Look out (or smell out!) for the farts as well. Wow! The sound such a small baby can make is phenomenal. Isaac’s wind sets off his sleeping pal, Percy the Penguin, which is rather funny (if irritating when you’re just drifting off!)

I hope this has helped to quell some myths and gives an honest insight into new motherhood.

Do you have any more experiences to add? Please include your own advice for new mums in the comments section!

4 thoughts on “From Pregnant to Parent”

  1. Oh my goodness! When I read this it brought it all back! Leah is right- the focus is always the birth not what comes after. I must say I’m surprised that this is still the case after having my children. I teach a Cambridge National Child Development course and when I invite the midwife in, I ask her to tell the girls all about the postpartum bleeding. They had no idea.
    I remember knowing about the big big knickers and the huge sanitary towels. What I didn’t know was really how much to expect! After one of my girl’s births which was completely natural, the midwife hadn’t checked for all the afterbirth properly. This was a huge trauma for me about two days later, at home and it felt as if half of my insides had fallen out!!
    All new and expectant mums need a clearer and more realistic idea of what this is like! Obviously mine was extreme, but there is no point sugar coating this.
    It’s down to those wonderful hormones that make us fall in love with our new babies (bearing in mind for some this is not always the case, but another issue altogether), that we manage to get through these first few weeks with dignity.
    I will say that it’s wise to know how your tummy will look different and how long it will take for everything to find it’s original place. My students, bless them, thought you had the baby and then your tummy just popped back to how it was before!!

    One more thing….if I had my time again- Kegel exercises (pelvic floor) just do them!!!

  2. So, the birth. I am, annoyingly, one of those mothers who had 4 vaginal births, 3 with no pain relief and no stitches etc and all pretty stress free, and what’s more irritating is that I breast fed them all and had no bottles in the house.
    THIS IS NOT THE NORM for many!!!
    Let me just explain- first baby, I had no intention of breastfeeding for weeks, I thought it was slightly weird before I had children to feed for more than a week, not sure why, but I did.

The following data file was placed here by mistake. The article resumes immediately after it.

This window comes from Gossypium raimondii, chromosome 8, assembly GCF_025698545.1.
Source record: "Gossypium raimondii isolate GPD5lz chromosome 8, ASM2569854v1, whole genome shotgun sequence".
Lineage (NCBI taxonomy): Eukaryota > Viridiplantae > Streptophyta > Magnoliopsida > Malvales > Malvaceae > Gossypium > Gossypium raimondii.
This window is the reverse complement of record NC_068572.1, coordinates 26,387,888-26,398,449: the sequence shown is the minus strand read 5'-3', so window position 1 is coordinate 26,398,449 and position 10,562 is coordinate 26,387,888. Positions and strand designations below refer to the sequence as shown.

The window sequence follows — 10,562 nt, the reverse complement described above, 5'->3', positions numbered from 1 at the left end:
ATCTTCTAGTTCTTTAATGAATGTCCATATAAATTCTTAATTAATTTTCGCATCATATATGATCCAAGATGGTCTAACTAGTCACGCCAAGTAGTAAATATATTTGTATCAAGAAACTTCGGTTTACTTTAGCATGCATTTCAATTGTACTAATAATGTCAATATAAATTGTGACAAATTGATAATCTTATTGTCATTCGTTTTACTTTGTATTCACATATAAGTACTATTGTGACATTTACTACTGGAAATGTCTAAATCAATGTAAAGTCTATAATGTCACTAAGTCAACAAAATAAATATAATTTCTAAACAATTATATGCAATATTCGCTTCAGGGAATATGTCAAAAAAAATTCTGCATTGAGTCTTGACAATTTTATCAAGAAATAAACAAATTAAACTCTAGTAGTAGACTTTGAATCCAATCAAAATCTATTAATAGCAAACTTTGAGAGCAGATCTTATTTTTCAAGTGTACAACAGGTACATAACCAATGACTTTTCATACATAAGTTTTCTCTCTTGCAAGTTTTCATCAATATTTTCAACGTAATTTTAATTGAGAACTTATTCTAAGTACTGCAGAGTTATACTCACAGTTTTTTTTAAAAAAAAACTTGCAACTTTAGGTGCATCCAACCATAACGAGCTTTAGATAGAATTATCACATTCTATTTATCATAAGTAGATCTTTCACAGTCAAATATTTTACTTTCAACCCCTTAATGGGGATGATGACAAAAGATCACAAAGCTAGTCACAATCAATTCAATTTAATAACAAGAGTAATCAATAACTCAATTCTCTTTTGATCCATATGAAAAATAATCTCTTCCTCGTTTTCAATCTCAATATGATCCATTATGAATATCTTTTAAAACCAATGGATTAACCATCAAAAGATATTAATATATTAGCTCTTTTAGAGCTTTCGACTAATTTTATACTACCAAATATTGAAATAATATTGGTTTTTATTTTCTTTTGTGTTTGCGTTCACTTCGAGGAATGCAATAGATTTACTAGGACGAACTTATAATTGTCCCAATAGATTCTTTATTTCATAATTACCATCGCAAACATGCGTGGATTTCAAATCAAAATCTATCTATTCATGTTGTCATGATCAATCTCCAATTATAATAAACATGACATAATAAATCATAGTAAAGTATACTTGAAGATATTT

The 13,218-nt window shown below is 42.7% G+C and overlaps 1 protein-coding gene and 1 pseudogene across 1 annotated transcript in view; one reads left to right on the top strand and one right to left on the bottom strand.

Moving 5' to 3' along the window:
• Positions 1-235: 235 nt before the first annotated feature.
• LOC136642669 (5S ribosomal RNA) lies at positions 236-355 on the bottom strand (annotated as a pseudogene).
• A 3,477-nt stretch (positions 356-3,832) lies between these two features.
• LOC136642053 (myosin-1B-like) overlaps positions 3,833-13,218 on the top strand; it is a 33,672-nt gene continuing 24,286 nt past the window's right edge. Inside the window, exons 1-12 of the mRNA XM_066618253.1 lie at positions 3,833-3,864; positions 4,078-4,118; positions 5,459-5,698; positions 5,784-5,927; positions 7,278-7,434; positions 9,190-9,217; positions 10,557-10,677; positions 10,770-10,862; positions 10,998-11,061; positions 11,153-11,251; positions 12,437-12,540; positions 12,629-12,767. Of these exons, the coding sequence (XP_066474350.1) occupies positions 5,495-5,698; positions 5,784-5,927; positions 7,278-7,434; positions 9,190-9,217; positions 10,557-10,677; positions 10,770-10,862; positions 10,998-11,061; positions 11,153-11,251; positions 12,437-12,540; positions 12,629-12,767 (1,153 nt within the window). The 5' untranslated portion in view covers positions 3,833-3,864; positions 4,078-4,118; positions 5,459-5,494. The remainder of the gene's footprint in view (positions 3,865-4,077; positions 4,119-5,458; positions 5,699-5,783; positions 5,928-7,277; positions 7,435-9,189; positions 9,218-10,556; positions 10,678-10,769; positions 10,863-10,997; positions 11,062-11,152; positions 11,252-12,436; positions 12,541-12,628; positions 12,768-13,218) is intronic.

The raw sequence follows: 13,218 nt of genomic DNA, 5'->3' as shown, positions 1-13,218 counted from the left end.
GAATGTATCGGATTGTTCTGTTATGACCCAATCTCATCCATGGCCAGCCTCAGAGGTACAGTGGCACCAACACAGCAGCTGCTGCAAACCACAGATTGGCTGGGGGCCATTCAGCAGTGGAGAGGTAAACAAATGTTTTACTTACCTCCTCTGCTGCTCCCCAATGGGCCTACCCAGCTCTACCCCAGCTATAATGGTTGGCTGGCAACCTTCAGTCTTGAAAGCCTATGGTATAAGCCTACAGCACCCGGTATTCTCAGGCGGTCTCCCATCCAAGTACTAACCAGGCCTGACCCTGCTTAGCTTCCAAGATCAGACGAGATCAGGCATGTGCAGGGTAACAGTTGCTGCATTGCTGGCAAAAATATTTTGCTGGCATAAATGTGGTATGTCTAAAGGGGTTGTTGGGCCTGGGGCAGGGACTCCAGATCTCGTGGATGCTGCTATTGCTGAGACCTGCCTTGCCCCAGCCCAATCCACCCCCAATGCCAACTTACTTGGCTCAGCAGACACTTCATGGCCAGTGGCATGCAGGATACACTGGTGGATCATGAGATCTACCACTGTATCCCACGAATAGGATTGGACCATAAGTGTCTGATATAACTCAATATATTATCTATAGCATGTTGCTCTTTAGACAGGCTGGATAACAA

How it happened I think was that after a midwife showed me HER way of doing this most uncomfortable, painful thing in the hospital, once I got baby H home, I found the confidence to try and do it in a way that was comfortable for me. That is the key to many things in motherhood- do what is right for you!
    Your instinct for your baby and what your baby needs is unique- again, they are all unique. Even in a large family, siblings will be different.
    If it works, it’s amazing and convenient, etc etc. You will all know the benefits because it would have been drip fed into you at every NCT meeting you go to I would imagine before the baby is born.
    But… I couldn’t get the hang of expressing like Leah does. This meant all feeds for four babies over a few years when I count it all up, were down to me! (I think my breasts look remarkable considering, but again, that’s another topic!)
    Formula milk does have everything a baby needs, yes there’s studies to say they can become more constipated etc but actually, your baby will still THRIVE with formula and that closeness and eye contact to build all those secure attachments and bonds with both parents/caregivers are guaranteed.
    All new mums and mums to be, best thing to do is keep an open and informed mind. Have a go at breastfeeding, but it’s not for everyone and some babies have difficulties due to many other reasons. Your main aim is that whatever you do your baby thrives and you get rid of all that new mum guilt.

    1. Thank you so much for your advice Dyane! Perfect for new mums after you have born and raised 4 lovely daughters 😀

Leave a Reply

Your email address will not be published. Required fields are marked *